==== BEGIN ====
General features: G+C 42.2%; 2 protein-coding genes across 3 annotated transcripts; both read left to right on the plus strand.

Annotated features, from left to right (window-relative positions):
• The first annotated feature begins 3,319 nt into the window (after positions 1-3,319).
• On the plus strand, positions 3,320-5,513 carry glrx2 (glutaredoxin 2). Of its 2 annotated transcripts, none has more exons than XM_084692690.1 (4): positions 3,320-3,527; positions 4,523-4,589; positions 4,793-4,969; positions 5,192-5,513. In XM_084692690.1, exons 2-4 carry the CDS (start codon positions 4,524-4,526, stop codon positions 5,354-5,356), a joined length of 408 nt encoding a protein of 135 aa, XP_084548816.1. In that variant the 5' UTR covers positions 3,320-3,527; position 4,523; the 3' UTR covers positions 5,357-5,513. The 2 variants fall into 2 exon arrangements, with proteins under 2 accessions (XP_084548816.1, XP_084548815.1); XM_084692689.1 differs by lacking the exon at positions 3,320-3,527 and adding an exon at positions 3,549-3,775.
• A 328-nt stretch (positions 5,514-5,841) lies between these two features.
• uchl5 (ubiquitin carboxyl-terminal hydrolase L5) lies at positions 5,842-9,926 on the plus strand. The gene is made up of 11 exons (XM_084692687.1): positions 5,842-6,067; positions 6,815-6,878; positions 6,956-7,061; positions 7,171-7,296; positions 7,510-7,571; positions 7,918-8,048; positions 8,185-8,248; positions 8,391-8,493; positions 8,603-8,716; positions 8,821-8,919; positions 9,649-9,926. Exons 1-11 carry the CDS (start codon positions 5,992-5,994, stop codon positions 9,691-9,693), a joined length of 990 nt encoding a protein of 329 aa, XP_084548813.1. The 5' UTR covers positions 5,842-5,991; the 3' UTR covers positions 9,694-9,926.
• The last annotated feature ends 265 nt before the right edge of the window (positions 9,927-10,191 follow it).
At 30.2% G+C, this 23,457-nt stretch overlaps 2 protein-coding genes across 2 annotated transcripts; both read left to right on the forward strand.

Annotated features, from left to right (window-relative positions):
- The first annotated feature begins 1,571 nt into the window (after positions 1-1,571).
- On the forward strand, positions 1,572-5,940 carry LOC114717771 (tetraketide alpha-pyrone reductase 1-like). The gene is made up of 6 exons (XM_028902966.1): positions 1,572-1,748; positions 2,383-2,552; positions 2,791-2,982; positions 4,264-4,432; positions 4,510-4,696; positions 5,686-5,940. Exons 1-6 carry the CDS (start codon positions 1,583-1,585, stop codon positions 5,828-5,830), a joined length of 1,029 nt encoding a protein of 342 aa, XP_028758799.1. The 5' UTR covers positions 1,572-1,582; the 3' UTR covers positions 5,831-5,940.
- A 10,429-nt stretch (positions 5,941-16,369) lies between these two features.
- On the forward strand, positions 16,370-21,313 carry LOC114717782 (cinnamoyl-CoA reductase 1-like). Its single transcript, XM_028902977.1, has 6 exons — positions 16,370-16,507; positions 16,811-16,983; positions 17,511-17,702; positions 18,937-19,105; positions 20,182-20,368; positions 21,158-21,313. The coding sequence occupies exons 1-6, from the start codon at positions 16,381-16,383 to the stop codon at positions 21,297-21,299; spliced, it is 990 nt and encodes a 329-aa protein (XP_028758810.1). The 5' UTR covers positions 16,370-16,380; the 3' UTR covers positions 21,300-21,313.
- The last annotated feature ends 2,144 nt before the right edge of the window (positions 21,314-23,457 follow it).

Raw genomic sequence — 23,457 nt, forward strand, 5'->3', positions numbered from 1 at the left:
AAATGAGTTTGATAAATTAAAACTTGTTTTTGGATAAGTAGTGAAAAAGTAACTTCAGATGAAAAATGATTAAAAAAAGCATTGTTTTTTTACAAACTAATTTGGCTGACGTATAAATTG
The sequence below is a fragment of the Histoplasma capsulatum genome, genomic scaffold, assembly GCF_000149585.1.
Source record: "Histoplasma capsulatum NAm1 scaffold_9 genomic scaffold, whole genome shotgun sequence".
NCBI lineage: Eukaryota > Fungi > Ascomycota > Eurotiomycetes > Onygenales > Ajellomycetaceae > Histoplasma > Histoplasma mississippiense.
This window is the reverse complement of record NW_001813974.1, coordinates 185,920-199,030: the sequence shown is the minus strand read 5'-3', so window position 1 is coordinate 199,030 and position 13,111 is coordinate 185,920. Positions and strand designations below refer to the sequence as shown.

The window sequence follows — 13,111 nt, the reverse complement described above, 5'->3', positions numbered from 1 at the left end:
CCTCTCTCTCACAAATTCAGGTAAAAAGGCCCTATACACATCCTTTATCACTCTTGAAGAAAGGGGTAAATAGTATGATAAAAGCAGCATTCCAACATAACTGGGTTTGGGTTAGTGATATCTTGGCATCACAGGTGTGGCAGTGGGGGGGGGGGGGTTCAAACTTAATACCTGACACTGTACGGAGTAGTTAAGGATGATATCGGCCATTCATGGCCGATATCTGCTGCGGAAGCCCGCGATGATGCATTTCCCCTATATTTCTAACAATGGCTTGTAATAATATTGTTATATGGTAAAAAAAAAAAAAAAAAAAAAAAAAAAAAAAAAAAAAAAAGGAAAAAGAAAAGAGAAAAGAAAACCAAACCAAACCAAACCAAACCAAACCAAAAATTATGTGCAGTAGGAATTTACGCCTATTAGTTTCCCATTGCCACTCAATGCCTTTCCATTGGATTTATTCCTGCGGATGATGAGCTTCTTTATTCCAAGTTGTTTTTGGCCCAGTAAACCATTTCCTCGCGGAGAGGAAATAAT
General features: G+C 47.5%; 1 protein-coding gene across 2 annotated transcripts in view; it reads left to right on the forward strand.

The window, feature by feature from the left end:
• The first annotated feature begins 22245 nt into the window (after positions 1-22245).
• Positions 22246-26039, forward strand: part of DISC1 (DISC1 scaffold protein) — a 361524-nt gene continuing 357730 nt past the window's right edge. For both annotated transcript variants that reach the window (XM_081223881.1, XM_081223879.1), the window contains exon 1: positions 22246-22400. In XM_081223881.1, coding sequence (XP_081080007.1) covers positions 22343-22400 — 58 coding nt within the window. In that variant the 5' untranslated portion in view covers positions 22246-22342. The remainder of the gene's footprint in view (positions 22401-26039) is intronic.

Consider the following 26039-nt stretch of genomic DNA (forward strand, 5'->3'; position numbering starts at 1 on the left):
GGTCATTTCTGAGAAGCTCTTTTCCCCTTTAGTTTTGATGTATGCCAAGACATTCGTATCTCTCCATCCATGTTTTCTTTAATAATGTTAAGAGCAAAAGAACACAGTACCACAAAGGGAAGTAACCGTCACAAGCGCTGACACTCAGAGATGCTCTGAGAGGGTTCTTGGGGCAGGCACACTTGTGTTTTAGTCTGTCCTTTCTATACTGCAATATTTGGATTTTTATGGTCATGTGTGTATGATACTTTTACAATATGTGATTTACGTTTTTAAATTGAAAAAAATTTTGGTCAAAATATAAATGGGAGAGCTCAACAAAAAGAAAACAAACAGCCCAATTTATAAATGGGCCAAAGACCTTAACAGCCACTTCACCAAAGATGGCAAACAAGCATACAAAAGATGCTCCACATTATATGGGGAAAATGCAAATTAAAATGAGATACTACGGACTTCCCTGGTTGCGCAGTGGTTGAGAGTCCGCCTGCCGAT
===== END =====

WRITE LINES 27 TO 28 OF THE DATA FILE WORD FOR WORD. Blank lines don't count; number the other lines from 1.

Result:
Consider the following 26039-nt stretch of genomic DNA (forward strand, 5'->3'; position numbering starts at 1 on the left):
GGTCATTTCTGAGAAGCTCTTTTCCCCTTTAGTTTTGATGTATGCCAAGACATTCGTATCTCTCCATCCATGTTTTCTTTAATAATGTTAAGAGCAAAAGAACACAGTACCACAAAGGGAAGTAACCGTCACAAGCGCTGACACTCAGAGATGCTCTGAGAGGGTTCTTGGGGCAGGCACACTTGTGTTTTAGTCTGTCCTTTCTATACTGCAATATTTGGATTTTTATGGTCATGTGTGTATGATACTTTTACAATATGTGATTTACGTTTTTAAATTGAAAAAAATTTTGGTCAAAATATAAATGGGAGAGCTCAACAAAAAGAAAACAAACAGCCCAATTTATAAATGGGCCAAAGACCTTAACAGCCACTTCACCAAAGATGGCAAACAAGCATACAAAAGATGCTCCACATTATATGGGGAAAATGCAAATTAAAATGAGATACTACGGACTTCCCTGGTTGCGCAGTGGTTGAGAGTCCGCCTGCCGAT